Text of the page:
The Nigeria Labour Congress (NLC) yesterday revealed that the Kaduna State government was yet to pay the entitlements of the 38,000 workers disengaged from the state’s civil service, several months after they were sacked.

NLC President, Comrade Ayuba Wabba, who made this known when a delegation from the International Labour Organisation’s (ILO) office in Geneva, Switzerland paid him a visit in Abuja, also accused the federal government of not doing enough to ensure that the disengaed workers get their benefits

He said, “Kaduna state where about 38,000 workers were disengaged without respect to collective bargaining agreement and co ILO convention 87 & 98.

“None of them has been paid any benefit. Some of them have worked for 15 years, some worked for 20 years and others 25 years. The law of collective bargaining is explicit that there should be a collective agreement. All of these has been reported to the federal ministry of labour”.

Wabba who also spoke on the standard of reporting to the ILO, Wabba said contrary to comments by the minister of Labour and Employment, Sen. Chris Ngige, Nigeria failed in keeping to the labour standard as prescribed by the ILO.

He explained that on the standard of reporting, Nigeria was owing in arrears of reporting on very important standards and major conventions. Particularly conventions that has to do with freedom of association and the right to organise.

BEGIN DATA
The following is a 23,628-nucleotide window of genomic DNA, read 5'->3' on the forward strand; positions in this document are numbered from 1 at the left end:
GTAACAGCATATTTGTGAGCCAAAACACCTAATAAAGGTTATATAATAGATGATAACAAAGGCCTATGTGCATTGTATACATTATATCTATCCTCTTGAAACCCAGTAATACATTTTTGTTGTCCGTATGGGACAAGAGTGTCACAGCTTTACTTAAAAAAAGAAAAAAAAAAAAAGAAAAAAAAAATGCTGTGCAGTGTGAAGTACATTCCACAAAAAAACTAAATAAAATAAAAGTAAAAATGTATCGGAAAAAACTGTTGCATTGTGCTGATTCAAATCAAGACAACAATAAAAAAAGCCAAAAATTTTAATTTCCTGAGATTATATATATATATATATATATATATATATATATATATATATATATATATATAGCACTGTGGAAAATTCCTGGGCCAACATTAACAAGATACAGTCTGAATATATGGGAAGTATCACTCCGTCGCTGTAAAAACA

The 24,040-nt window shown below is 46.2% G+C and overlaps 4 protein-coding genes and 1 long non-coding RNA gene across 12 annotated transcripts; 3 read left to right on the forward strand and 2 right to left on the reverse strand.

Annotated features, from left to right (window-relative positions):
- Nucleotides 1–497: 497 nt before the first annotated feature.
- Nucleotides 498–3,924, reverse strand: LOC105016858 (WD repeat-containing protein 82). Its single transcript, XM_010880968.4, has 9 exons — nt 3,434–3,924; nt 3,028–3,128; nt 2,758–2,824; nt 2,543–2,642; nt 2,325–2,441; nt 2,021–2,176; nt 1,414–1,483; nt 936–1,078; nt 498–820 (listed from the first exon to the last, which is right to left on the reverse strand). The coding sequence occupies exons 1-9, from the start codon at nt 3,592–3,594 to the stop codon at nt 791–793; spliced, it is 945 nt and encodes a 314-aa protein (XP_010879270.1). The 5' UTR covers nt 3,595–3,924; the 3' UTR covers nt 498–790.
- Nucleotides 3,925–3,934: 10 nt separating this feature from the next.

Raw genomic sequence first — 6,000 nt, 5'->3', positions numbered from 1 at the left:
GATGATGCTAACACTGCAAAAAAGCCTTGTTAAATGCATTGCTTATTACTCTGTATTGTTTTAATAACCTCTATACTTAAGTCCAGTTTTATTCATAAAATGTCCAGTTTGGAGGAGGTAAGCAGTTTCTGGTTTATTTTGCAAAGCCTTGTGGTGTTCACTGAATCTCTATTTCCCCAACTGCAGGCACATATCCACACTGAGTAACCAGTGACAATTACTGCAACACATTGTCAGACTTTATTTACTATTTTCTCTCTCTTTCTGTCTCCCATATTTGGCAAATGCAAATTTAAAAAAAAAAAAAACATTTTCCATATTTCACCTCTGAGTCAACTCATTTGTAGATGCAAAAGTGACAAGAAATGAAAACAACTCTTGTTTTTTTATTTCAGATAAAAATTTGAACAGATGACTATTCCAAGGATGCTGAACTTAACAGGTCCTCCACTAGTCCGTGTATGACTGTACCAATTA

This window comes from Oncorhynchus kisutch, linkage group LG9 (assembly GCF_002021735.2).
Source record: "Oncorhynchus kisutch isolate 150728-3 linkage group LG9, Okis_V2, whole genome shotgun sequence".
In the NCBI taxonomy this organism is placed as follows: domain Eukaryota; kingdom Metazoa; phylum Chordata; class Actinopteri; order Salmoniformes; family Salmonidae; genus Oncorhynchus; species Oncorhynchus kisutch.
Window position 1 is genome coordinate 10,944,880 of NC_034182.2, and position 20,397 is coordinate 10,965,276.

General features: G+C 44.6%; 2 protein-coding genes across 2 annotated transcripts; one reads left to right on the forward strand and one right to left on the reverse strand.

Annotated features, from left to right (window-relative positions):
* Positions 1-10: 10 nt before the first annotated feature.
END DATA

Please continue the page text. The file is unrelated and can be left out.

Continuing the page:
“After we returned from the ILO, I saw a statement from the ministry stating that Nigeria was reported. No that is not true, Nigeria failed to report, Nigeria has a reporting obligation every year and we have not done that and therefore we are in violation of the procedure and that must be respected and that must also be accepted.

“We have also reported on the issue of review of the labour laws, where we have actually faulted the process because the draft laws that we have are not only obsolete, but they have not actually accommodated the issues that have been raised by the committee of experts.

“Importantly is that the laws were doctored. The ministry of labour sent a letter asking us to revalidate some bills but looking at the bills, we found out that we have not participated in the process of coming up with the draft as required by law. There have been a gap in driving these processes through the standard that is advanced by ILO.

“Any process that has not followed the rules and the standards of ILO is an exercise in futility,” he said.

Sofia Amaral de Oliveria, Specialist on ILO standards and Labour Law, said the team were in Nigeria on the invitation of the government on the application of standard.

“We are here to hear your concerns and your views on the application of Labour standards in the country, and also to hear the most pressing issues from the NLC.

“The purpose of our visit here to build the capacity of the government and also other stakeholders and in the past two days we have being have the workshop,” she said